Smartphone app helps mentally ill persons

November 12, 2012

"On top of the world, or in the depths of despair" describes what doctors denote as Bipolar Disorder. Patients' moods change between episodes of depression and mania. The Cluster of Excellence "Cognitive Interaction Technology" (CITEC) at Bielefeld University presents an application at the world's largest medical fair "Medica" in Düsseldorf, Germany, from 14 to 17 November: Smartphone-embedded sensors monitor mood changes in Bipolar Disorder patients and send data to the consulting doctors.

The presentation is part of the common booth of the State Government of North-Rhine Westphalia, Germany (Hall 3, booth D81).

The number of smartphone users is rapidly increasing – and most users constantly carry their phones along. Scientists at the EU-funded project "Monarca" exploit this recent development. Monarca stands for "Monitoring, treatment and prediction of Bipolar Disorder episodes". A smartphone is at the core of the Monarca system. Its sensors monitor objective , for example, excessive movements or telephone calls indicating a manic episode. In addition, the device continuously records physiological measures. A web-based interface merges and visualizes this data. The consulting doctors can access it at any time and take action when the patient's condition deteriorates.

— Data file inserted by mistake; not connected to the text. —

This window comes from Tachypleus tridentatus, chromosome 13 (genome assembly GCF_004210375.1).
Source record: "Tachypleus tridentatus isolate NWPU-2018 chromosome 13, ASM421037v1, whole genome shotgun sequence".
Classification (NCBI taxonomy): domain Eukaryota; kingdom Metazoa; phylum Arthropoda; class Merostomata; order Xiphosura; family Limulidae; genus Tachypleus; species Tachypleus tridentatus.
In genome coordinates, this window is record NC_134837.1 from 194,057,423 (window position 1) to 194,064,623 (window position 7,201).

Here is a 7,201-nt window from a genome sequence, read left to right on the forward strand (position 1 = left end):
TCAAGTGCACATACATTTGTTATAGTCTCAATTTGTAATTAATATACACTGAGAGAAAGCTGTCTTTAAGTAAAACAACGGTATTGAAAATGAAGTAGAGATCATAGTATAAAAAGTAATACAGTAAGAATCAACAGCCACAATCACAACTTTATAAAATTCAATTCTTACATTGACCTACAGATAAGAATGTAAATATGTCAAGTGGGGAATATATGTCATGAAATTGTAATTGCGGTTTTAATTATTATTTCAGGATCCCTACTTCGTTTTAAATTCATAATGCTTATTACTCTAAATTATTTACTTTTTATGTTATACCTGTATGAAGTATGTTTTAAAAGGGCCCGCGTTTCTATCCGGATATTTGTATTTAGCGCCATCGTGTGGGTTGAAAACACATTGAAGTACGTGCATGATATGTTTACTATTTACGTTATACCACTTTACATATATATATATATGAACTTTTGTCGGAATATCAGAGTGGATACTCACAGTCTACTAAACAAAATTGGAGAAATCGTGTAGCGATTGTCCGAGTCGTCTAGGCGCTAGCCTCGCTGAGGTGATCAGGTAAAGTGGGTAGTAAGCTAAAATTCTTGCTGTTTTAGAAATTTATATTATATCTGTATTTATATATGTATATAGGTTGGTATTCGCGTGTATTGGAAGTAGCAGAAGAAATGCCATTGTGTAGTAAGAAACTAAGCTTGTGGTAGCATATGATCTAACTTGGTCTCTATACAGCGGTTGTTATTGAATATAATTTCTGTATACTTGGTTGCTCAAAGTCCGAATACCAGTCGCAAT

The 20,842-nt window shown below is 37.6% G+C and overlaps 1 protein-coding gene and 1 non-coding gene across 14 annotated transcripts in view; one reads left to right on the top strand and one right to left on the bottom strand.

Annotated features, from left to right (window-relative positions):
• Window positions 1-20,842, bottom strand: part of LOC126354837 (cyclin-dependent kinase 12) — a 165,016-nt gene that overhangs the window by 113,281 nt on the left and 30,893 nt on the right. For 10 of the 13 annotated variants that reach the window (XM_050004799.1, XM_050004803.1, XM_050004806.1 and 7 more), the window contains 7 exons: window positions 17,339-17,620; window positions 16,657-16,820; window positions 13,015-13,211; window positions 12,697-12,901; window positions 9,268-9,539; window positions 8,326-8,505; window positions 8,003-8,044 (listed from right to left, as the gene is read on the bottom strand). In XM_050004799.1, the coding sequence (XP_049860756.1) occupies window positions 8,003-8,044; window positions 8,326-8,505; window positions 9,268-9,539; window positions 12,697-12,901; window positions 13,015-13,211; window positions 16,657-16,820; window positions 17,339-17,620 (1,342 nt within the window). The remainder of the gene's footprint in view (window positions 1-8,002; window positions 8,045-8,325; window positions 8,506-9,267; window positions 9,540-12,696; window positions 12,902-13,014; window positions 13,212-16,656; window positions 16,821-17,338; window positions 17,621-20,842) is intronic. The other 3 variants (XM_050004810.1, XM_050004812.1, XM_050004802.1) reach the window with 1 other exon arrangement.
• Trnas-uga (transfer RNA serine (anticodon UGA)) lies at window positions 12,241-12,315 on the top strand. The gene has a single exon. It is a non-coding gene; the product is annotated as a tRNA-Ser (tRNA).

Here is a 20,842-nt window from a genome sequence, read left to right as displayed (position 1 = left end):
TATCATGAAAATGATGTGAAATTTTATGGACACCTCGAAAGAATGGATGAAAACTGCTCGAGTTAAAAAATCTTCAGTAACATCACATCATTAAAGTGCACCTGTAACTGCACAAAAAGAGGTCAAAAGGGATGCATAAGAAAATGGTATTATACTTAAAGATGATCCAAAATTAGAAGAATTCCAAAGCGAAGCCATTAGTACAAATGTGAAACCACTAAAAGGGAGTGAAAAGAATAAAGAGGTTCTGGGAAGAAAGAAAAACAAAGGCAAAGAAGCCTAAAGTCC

Furthermore, smartphone-based monitoring provides significantly more data for individual therapy than . Thus, medication can better be adjusted resulting in reduced medication levels for patients. This also reduces . Monarca is compatible with standard Hospital Information Systems (HIS) and thus integrates with existing medical workflows. The Monarca system aims at improving the diagnosis and therapy of Bipolar Disorder and related . Long-term clinical trials for system evaluation are currently being conducted at the sites of the clinical project partners, Tiroler Landeskrankenanstalten in Innsbruck and Rigshospitalet in Copenhagen.

Explore further: Specific criteria improve diagnosis of bipolar disorder, study finds

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